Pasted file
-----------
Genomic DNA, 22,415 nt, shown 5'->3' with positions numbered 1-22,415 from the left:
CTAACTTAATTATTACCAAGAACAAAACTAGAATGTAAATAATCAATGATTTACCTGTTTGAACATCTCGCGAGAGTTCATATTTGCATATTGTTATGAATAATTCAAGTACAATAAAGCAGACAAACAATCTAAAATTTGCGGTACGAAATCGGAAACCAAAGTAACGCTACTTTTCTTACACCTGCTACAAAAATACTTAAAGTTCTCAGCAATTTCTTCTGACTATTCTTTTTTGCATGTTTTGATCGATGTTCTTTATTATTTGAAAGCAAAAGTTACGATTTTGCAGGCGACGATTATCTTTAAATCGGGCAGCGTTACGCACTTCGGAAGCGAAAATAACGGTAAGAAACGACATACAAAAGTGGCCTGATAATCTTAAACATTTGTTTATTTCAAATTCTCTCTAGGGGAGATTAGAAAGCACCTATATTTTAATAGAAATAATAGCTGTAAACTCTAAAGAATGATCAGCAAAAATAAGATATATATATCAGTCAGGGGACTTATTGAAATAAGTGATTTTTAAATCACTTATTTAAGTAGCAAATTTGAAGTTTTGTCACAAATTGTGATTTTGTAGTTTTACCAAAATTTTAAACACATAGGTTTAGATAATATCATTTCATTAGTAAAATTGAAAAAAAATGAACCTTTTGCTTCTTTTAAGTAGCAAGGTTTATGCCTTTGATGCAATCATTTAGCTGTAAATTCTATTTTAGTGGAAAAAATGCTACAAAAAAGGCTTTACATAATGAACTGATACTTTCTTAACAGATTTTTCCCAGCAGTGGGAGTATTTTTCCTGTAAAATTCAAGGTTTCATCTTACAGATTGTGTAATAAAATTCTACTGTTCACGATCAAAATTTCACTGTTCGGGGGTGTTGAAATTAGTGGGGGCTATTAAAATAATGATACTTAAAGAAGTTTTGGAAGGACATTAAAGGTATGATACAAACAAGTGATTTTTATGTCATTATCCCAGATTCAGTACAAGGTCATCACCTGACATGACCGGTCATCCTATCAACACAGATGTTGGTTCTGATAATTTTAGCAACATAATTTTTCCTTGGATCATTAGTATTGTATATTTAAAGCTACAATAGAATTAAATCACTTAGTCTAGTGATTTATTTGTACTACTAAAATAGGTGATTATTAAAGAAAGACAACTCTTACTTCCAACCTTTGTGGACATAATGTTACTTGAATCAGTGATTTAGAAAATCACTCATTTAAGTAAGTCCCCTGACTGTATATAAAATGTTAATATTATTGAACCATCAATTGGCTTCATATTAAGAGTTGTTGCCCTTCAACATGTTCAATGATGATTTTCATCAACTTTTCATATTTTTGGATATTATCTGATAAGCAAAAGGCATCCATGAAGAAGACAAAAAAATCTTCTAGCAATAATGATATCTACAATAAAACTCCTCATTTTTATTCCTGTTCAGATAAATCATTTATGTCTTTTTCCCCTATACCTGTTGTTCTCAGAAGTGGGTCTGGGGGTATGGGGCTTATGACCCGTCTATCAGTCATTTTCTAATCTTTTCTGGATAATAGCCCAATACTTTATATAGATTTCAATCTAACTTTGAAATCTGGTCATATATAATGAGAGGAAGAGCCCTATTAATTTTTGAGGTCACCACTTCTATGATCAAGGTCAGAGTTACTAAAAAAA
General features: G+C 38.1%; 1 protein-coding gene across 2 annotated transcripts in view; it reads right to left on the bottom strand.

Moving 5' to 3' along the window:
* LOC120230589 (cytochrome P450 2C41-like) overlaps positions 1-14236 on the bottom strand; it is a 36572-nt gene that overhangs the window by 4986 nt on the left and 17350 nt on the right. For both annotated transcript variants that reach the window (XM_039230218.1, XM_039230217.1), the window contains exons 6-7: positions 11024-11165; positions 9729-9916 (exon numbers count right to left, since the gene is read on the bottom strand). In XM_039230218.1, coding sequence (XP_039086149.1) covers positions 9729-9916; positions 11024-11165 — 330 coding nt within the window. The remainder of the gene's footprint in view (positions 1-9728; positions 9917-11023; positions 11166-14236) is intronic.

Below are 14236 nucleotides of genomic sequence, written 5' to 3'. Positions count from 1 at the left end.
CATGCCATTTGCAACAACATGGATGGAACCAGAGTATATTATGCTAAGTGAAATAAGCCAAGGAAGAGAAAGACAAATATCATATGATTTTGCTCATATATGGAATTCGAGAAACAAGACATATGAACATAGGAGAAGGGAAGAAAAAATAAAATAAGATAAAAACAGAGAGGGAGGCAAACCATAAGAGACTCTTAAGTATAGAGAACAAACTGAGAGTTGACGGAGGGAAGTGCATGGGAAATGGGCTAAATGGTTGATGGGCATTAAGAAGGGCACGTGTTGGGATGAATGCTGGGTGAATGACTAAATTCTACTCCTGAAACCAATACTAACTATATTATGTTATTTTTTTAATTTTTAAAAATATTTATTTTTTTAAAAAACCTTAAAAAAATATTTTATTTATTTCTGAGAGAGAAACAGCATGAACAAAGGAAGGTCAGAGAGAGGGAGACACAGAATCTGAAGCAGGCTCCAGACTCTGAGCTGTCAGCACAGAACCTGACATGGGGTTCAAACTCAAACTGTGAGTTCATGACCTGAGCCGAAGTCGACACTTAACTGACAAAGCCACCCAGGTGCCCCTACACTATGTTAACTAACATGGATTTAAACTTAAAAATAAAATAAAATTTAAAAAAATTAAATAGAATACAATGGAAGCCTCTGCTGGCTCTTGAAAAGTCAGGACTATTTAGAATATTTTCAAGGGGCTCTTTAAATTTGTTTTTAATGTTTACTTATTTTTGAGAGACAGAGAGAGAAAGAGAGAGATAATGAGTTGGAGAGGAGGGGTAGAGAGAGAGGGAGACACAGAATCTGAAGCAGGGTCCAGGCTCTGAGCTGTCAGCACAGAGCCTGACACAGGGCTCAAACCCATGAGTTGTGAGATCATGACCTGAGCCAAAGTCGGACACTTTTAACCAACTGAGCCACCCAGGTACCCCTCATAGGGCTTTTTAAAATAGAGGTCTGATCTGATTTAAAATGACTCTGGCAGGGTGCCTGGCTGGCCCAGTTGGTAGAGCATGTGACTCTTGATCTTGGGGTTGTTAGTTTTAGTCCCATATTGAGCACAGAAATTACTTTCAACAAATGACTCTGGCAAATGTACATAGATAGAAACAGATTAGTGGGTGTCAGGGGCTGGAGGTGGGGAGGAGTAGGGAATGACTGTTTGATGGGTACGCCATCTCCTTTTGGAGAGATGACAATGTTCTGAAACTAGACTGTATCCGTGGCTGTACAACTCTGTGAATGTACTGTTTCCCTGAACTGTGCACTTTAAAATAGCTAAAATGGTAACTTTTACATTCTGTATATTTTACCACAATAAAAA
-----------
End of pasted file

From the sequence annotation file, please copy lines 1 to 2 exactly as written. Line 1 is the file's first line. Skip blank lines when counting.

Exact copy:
Genomic DNA, 22,415 nt, shown 5'->3' with positions numbered 1-22,415 from the left:
CTAACTTAATTATTACCAAGAACAAAACTAGAATGTAAATAATCAATGATTTACCTGTTTGAACATCTCGCGAGAGTTCATATTTGCATATTGTTATGAATAATTCAAGTACAATAAAGCAGACAAACAATCTAAAATTTGCGGTACGAAATCGGAAACCAAAGTAACGCTACTTTTCTTACACCTGCTACAAAAATACTTAAAGTTCTCAGCAATTTCTTCTGACTATTCTTTTTTGCATGTTTTGATCGATGTTCTTTATTATTTGAAAGCAAAAGTTACGATTTTGCAGGCGACGATTATCTTTAAATCGGGCAGCGTTACGCACTTCGGAAGCGAAAATAACGGTAAGAAACGACATACAAAAGTGGCCTGATAATCTTAAACATTTGTTTATTTCAAATTCTCTCTAGGGGAGATTAGAAAGCACCTATATTTTAATAGAAATAATAGCTGTAAACTCTAAAGAATGATCAGCAAAAATAAGATATATATATCAGTCAGGGGACTTATTGAAATAAGTGATTTTTAAATCACTTATTTAAGTAGCAAATTTGAAGTTTTGTCACAAATTGTGATTTTGTAGTTTTACCAAAATTTTAAACACATAGGTTTAGATAATATCATTTCATTAGTAAAATTGAAAAAAAATGAACCTTTTGCTTCTTTTAAGTAGCAAGGTTTATGCCTTTGATGCAATCATTTAGCTGTAAATTCTATTTTAGTGGAAAAAATGCTACAAAAAAGGCTTTACATAATGAACTGATACTTTCTTAACAGATTTTTCCCAGCAGTGGGAGTATTTTTCCTGTAAAATTCAAGGTTTCATCTTACAGATTGTGTAATAAAATTCTACTGTTCACGATCAAAATTTCACTGTTCGGGGGTGTTGAAATTAGTGGGGGCTATTAAAATAATGATACTTAAAGAAGTTTTGGAAGGACATTAAAGGTATGATACAAACAAGTGATTTTTATGTCATTATCCCAGATTCAGTACAAGGTCATCACCTGACATGACCGGTCATCCTATCAACACAGATGTTGGTTCTGATAATTTTAGCAACATAATTTTTCCTTGGATCATTAGTATTGTATATTTAAAGCTACAATAGAATTAAATCACTTAGTCTAGTGATTTATTTGTACTACTAAAATAGGTGATTATTAAAGAAAGACAACTCTTACTTCCAACCTTTGTGGACATAATGTTACTTGAATCAGTGATTTAGAAAATCACTCATTTAAGTAAGTCCCCTGACTGTATATAAAATGTTAATATTATTGAACCATCAATTGGCTTCATATTAAGAGTTGTTGCCCTTCAACATGTTCAATGATGATTTTCATCAACTTTTCATATTTTTGGATATTATCTGATAAGCAAAAGGCATCCATGAAGAAGACAAAAAAATCTTCTAGCAATAATGATATCTACAATAAAACTCCTCATTTTTATTCCTGTTCAGATAAATCATTTATGTCTTTTTCCCCTATACCTGTTGTTCTCAGAAGTGGGTCTGGGGGTATGGGGCTTATGACCCGTCTATCAGTCATTTTCTAATCTTTTCTGGATAATAGCCCAATACTTTATATAGATTTCAATCTAACTTTGAAATCTGGTCATATATAATGAGAGGAAGAGCCCTATTAATTTTTGAGGTCACCACTTCTATGATCAAGGTCAGAGTTACTAAAAAAA